Genesis: Historical research
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MAIN PAGE > Journal "Genesis: Historical research" > Contents of Issue 04/2021
Contents of Issue 04/2021
Historical facts, events, phenomena
Bogdanov A.P. - Philhellenes and Latinists in the XVII century: texts in the context pp. 1-46


Abstract: This article is dedicated to the disputes on the enlightenment of Russia in the early 1680s. They emerged and continued due to the idea of Tsar Fyodor Alekseevich to open an Academy in Moscow: an autonomous university from the state and church authorities for preparing secular and religious personnel, which would teach in Polish, Greek, Latin and Russian languages. The article examines the positions of Russian and Greek Philhellenes. Some of them insisted on studying solely Greek language for preventing the distribution of knowledge in Latin and other languages. Others proved the advantage of Greek language in the educational system in all languages of science of that time. The author notes that the initiator of the Academy Sylvester Medvedev, who was later declared a “Latinist heretic”, took the second approach as the basis. The article refutes the modern attempts to change the perspective on dating, content and meaning of the primary sources, beginning with the Privilege of the Academy. The author substantiates that the Privilege was not a figment of Medvedev's imagination, but a Charter approved by the Tsar, which established the basic principles of the new university, namely the functions of faith protection were delegated by the tsar to the academic council. The implementation of measures against heresies, sorcery, etc., which were sternly formulated in the legislation,  since now on required the scholars’ examination. The objections of colleagues to the “harshness” of these measures, allegedly invented by Medvedev, were associated with legal ignorance. A substantial part of the article is aimed at familiarization of the colleagues with the legal, political, cultural and literary context, which contributes to the analysis of the sources.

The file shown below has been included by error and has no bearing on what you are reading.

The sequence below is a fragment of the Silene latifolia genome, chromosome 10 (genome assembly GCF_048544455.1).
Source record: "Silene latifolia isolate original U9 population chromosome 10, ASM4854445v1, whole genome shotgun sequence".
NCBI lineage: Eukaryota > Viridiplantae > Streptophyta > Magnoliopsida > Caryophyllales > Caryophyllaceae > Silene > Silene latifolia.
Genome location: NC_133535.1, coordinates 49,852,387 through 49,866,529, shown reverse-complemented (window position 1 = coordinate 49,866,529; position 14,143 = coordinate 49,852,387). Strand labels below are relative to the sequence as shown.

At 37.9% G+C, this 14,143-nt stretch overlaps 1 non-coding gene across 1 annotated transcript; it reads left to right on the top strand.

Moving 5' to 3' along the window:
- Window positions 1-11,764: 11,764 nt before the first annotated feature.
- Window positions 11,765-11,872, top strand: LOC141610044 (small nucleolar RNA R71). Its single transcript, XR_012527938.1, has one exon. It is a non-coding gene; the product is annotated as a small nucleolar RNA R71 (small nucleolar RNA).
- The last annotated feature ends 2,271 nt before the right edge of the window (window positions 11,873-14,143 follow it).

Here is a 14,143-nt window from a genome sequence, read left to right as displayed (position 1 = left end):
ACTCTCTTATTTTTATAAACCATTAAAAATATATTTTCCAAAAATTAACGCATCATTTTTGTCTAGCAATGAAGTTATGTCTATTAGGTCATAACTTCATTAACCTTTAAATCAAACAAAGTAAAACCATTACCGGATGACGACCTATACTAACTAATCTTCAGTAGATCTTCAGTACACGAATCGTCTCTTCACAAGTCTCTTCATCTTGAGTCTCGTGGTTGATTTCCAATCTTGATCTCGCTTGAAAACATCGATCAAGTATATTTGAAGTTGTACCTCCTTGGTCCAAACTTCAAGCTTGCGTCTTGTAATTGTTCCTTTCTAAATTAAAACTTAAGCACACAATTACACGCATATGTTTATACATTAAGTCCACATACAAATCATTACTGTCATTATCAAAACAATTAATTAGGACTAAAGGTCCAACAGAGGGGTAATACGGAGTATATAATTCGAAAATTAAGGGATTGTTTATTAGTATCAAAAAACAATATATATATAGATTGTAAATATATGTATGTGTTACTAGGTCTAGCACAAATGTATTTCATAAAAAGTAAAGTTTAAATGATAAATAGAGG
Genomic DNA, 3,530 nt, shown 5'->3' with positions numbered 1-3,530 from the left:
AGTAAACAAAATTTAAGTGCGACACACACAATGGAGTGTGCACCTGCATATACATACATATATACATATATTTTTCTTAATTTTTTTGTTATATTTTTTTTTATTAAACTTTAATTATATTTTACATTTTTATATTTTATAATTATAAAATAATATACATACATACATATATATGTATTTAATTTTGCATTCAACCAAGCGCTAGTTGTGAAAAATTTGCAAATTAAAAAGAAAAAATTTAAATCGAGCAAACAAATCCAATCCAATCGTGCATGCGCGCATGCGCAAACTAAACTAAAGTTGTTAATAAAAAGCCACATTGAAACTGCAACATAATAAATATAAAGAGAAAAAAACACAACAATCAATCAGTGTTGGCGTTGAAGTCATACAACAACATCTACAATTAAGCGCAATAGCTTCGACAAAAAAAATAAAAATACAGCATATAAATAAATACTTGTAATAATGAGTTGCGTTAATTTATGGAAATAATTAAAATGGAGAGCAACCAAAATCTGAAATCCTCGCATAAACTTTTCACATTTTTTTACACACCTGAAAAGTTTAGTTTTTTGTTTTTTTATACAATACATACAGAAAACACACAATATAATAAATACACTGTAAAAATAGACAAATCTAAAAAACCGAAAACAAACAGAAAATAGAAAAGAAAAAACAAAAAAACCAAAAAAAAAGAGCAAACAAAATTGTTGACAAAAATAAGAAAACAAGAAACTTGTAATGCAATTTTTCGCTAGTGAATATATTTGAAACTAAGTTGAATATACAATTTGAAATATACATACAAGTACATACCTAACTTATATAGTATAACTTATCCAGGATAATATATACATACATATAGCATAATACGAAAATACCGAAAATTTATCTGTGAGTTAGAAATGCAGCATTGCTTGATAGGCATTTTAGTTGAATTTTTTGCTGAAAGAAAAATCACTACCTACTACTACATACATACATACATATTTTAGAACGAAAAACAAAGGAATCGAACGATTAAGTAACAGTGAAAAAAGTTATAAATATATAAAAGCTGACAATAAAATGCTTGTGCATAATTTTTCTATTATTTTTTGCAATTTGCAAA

History and Politics
Belukhin N.E. - Rebellious Parliament: period of the policy of reservations in Denmark-NATO Relations (1982-1988) pp. 47-57


Abstract: The object of this research is the foreign policy of Denmark in the 1980s. The subject of this research on the one hand is the ideological foundations of Denmark's foreign policy during this period, which were strongly affected by the ideas of European social democracy, and on the other hand – the influence of the Danish Parliament (Folketing) upon the formation of Denmark’s official position on the issues of European security discussed within the framework of NATO. Denmark’s refutation of neutrality after the World War II and its entry into NATO in many ways determined the foreign policy position of Denmark throughout the Cold War as a small European state that perceived the Soviet Union as a threat to national security. At the same time, the desire of Denmark of maintain maximum flexibility and avoid making far-reaching commitments within the framework of NATO, led to the fact that Denmark was often perceived as an unreliable and inconvenient ally. The period from 1982 to 1988 indicates the Atlantic dissidence of Denmark and simultaneous improvement of relations with the Soviet Union), when Denmark’s representatives in the NATO sessions, being obliged to take into account the position of the parliamentary majority in the Folketing, were forced to make reservations to the final documents of the sessions, expressing disagreement or criticism of implemented measures. Among the Russian scholars dealing with the history of Denmark, this period has not yet received wide coverage. This article is an attempt to describe and explain the causes and consequences of the period of the “policy of reservations” for Denmark’s foreign policy in the context of the end of Cold War and in the conditions of transition towards the post-bipolar system of international relations.
History of regions of Russia
Bashirov M.S. - On the History and ethnogenesis of Salatavia and Western Dagestan (Prisulak) societies pp. 58-74